To me, all of this work is about respect for the dignity of each person and a moral obligation to care for others and for our global environment. There is so much work to do, but, together, we can #BuildBackBetter.

SoCS: a “hidden figure”

Over these last days, we have been hearing a lot in the media about Katherine Johnson, who recently died at the age of 101.

She was one of the women portrayed in the film Hidden Figures. She worked for NASA (the US space agency) as a human computer. Before the advent of the digital age, being a computer was a job, not a piece of equipment, and Katherine Johnson and her colleagues were the ones doing the computations involved to figure out trajectories for missions for satellites and manned spacecraft.

The women in Katherine Johnson’s computation department were, like her, African-American. And they were all women. Men, predominantly if not exclusively, worked in other departments where they were considered professional and paid more. The women who worked as human computers were not considered as professional by the government standards in place at the time and earned much less.

Katherine was a very accomplished mathematician. Her skills were noticed and she had the opportunity to work with the professional men on the first attempts to put astronauts into orbit. The work was going on in Virginia, which, at that time still had segregation laws in effect. One of the scenes in the movie that drove home what this meant was showing Katherine running across swaths of the NASA campus to get back to the building in which she had originally worked in order to use the “colored women” bathroom. She was eventually allowed to use a restroom close to her new workspace, but it was a stark reminder to me that this kind of discrimination was so overt during my lifetime.

Katherine encountered lots of sexist and racist discrimination, but persevered and triumphed. John Glenn trusted her work so much that he would not board his capsule for the first attempt at going into orbit by a US astronaut until she had personally verified all the figures.

After a long and distinguished career at NASA, Katherine Johnson was honored in a number of ways. There were NASA buildings named in her honor. President Obama awarded her the Presidential Medal of Freedom, which is the highest civilian honor in the country. At the time of the Hidden Figures movie, she appeared on stage with the stars of the film during the award season.

I’m grateful that her story has received more notice so that she is no longer a “hidden figure” but an inspiration to new generations of women and of people of color to reach for the stars in their own lives, despite the racist and sexist attitudes that still, unfortunately, plague us.

Rest in peace, Katherine Johnson.
*****
Linda’s prompt for Stream of Consciousness Saturday this week is “figure.”  Join us! Find out how here: https://lindaghill.com/2020/03/06/the-friday-reminder-and-prompt-for-socs-march-7-2020

2019-2020 SoCS Badge by Shelley! https://www.quaintrevival.com/

One-Liner Wednesday: free

“Until we are all free, we are none of us free.”
~ Emma Lazarus
*****
Join us for Linda’s One-Liner Wednesdays! Find out how here:
https://lindaghill.com/2018/04/25/one-liner-wednesday-difficult-concepts/

 

discouraging news

Don’t worry. This isn’t about any particular or personal news. Just a general statement of what it is like for me and for many others in the United States these days.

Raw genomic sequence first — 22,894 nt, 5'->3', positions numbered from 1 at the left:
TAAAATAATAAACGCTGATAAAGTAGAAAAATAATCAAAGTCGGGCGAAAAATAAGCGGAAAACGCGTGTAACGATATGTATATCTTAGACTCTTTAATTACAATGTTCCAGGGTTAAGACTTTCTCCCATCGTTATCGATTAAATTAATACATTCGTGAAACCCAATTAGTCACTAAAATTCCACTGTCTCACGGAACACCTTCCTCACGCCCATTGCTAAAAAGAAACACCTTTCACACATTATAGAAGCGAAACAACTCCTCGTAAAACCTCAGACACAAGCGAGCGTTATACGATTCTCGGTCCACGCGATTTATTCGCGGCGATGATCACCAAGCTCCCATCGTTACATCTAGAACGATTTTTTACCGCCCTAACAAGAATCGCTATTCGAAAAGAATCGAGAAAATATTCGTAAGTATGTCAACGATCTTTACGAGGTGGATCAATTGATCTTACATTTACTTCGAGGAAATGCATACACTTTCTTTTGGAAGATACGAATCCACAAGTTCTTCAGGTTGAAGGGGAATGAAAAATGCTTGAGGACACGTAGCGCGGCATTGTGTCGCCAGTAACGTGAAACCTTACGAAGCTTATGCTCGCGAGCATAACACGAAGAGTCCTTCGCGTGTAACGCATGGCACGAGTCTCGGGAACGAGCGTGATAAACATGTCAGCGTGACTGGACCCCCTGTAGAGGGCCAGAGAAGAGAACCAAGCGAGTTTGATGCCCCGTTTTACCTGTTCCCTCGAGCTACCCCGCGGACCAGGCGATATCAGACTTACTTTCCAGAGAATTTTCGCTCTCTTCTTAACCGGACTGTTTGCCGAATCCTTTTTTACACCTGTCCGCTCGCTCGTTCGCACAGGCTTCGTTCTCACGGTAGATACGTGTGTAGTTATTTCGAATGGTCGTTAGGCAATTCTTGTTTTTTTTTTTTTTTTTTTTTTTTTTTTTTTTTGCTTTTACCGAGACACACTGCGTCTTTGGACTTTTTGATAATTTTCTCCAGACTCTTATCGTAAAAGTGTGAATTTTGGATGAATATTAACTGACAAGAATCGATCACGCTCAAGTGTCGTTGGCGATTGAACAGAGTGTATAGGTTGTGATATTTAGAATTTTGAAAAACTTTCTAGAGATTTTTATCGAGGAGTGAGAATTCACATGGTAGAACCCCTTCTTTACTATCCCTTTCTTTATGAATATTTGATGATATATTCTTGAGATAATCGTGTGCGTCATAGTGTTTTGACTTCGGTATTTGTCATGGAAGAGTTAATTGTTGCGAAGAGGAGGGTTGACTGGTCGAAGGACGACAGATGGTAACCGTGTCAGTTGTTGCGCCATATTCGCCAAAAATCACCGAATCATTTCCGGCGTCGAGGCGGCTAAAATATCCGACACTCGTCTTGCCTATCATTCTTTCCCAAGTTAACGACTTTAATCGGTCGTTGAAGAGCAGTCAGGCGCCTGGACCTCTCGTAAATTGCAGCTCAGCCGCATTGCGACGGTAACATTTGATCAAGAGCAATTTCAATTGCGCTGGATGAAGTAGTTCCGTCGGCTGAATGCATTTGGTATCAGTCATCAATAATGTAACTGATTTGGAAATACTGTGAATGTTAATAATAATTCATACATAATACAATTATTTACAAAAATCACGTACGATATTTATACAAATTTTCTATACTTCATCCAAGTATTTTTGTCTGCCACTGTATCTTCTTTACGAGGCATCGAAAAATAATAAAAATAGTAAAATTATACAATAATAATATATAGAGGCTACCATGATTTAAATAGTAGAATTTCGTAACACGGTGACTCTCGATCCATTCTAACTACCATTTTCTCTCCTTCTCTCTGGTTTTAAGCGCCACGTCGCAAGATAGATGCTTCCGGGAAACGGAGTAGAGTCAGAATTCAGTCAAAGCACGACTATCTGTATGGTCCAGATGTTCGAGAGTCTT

Watching/reading/listening to news is very fraught and discouraging. Sometimes, such as when there is violence, the news is sad and discouraging in and of itself.

Just about any news story about national government is discouraging as the dysfunction that has been in evidence in recent years has only deepened. This is ironic because the Republicans control Congress and the presidency, which usually means that legislation would pass easily. However, there is so much dissension and confusion within the party and between the president and Congressional leaders that nothing of significance is getting through the process to become law.

In the not-too-distant past, the majority and minority party would cooperate and compromise to pass legislation with a goodly majority of bipartisan votes, but that has fallen by the wayside, leaving very discouraging gridlock in its wake.

One of the things that disturbs me most is how many people are publicly denying known and provable facts. For example, some say that Russia’s interference in the US elections didn’t take place and is just an excuse for Clinton’s loss, but Russia’s role in the DNC hack was publicly known and reported on months before the election. Further evidence of hacking by Russia has also been proven in attacks on various election systems in at least two dozen states. Additionally, we have seen Russia use the same tactics in other countries.

At least as troubling is the ugliness of attacks on individuals and groups of people. Obviously, this is not a new tactic either, but some people are emboldened by the president’s twitter attacks and by other high-profile leaders who namecall and stereotype or even engage in hate speech against racial, ethnic, religious, or gender groups. Public discourse gets diverted away from civil discussion of issues and is dragged into personal or group attacks.

In the midst of all this, we have the many disturbing stories of sexual harassment and assault being unearthed after the Harvey Weinstein scandal broke, showing how prevalent such stories are. Although the stories are horrifying and sad, the #MeToo movement feels empowering and hopeful to me. Maybe we have finally reached a critical juncture where everyone in the society realizes what sexual harassment and assault look, sound, and feel like so that we can actually put a stop to it.